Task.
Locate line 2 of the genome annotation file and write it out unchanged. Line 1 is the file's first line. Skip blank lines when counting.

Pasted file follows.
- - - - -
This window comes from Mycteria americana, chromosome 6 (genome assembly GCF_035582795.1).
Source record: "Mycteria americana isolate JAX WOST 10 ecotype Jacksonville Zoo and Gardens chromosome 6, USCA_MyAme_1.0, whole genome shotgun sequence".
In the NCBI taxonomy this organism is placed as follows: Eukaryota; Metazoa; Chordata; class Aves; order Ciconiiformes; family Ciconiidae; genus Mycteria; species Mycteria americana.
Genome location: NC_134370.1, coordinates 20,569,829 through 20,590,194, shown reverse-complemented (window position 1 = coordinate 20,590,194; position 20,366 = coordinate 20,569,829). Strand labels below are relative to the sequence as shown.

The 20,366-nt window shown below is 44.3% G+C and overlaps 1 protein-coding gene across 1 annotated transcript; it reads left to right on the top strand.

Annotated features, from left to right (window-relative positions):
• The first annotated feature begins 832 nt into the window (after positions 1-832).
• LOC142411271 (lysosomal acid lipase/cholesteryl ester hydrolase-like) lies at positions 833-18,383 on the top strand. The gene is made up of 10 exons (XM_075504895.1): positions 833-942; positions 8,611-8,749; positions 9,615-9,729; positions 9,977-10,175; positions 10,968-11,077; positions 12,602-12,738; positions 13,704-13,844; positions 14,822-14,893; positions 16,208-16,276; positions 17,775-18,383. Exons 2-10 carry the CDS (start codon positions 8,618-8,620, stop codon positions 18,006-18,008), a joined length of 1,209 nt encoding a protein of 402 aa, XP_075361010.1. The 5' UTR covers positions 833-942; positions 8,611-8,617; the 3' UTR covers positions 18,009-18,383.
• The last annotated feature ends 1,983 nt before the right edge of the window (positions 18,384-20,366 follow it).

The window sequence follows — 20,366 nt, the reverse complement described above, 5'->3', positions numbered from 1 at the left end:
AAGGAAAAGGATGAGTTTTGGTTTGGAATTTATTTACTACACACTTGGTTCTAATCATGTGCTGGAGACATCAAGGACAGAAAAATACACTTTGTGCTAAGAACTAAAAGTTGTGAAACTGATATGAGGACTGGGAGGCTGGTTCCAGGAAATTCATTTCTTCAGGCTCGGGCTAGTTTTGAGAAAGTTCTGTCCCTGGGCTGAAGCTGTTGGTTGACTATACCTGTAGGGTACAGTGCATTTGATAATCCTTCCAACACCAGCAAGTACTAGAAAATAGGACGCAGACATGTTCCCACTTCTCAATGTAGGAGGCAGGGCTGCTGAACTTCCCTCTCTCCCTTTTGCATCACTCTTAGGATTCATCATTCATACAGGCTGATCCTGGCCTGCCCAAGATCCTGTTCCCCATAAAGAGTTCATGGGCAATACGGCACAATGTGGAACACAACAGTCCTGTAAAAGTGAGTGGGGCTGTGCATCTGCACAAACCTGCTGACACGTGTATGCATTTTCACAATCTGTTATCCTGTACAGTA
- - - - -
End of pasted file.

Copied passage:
Source record: "Mycteria americana isolate JAX WOST 10 ecotype Jacksonville Zoo and Gardens chromosome 6, USCA_MyAme_1.0, whole genome shotgun sequence".